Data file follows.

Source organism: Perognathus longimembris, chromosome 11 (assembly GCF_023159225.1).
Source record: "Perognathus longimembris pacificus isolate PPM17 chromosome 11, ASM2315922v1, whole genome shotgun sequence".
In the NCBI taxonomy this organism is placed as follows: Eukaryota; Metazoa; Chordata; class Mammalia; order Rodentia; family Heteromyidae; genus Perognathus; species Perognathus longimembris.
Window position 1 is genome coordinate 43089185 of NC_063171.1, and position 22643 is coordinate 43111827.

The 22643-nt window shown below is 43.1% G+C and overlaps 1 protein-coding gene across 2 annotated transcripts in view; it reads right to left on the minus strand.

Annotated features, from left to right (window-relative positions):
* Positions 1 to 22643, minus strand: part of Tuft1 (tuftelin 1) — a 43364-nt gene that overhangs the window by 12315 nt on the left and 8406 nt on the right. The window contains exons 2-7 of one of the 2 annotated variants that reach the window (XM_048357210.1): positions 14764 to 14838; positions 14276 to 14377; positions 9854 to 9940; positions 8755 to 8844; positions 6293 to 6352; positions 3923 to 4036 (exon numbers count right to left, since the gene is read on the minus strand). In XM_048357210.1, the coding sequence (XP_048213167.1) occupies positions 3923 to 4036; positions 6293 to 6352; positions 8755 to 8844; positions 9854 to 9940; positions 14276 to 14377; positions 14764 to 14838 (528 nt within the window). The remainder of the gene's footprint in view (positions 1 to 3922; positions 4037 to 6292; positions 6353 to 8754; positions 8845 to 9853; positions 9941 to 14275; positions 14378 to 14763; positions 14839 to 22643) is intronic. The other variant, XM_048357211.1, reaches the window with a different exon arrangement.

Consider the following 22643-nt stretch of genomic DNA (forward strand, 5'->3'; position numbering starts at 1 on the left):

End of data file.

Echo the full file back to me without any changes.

Source organism: Perognathus longimembris, chromosome 11 (assembly GCF_023159225.1).
Source record: "Perognathus longimembris pacificus isolate PPM17 chromosome 11, ASM2315922v1, whole genome shotgun sequence".
In the NCBI taxonomy this organism is placed as follows: Eukaryota; Metazoa; Chordata; class Mammalia; order Rodentia; family Heteromyidae; genus Perognathus; species Perognathus longimembris.
Window position 1 is genome coordinate 43089185 of NC_063171.1, and position 22643 is coordinate 43111827.

The 22643-nt window shown below is 43.1% G+C and overlaps 1 protein-coding gene across 2 annotated transcripts in view; it reads right to left on the minus strand.

Annotated features, from left to right (window-relative positions):
* Positions 1 to 22643, minus strand: part of Tuft1 (tuftelin 1) — a 43364-nt gene that overhangs the window by 12315 nt on the left and 8406 nt on the right. The window contains exons 2-7 of one of the 2 annotated variants that reach the window (XM_048357210.1): positions 14764 to 14838; positions 14276 to 14377; positions 9854 to 9940; positions 8755 to 8844; positions 6293 to 6352; positions 3923 to 4036 (exon numbers count right to left, since the gene is read on the minus strand). In XM_048357210.1, the coding sequence (XP_048213167.1) occupies positions 3923 to 4036; positions 6293 to 6352; positions 8755 to 8844; positions 9854 to 9940; positions 14276 to 14377; positions 14764 to 14838 (528 nt within the window). The remainder of the gene's footprint in view (positions 1 to 3922; positions 4037 to 6292; positions 6353 to 8754; positions 8845 to 9853; positions 9941 to 14275; positions 14378 to 14763; positions 14839 to 22643) is intronic. The other variant, XM_048357211.1, reaches the window with a different exon arrangement.

Consider the following 22643-nt stretch of genomic DNA (forward strand, 5'->3'; position numbering starts at 1 on the left):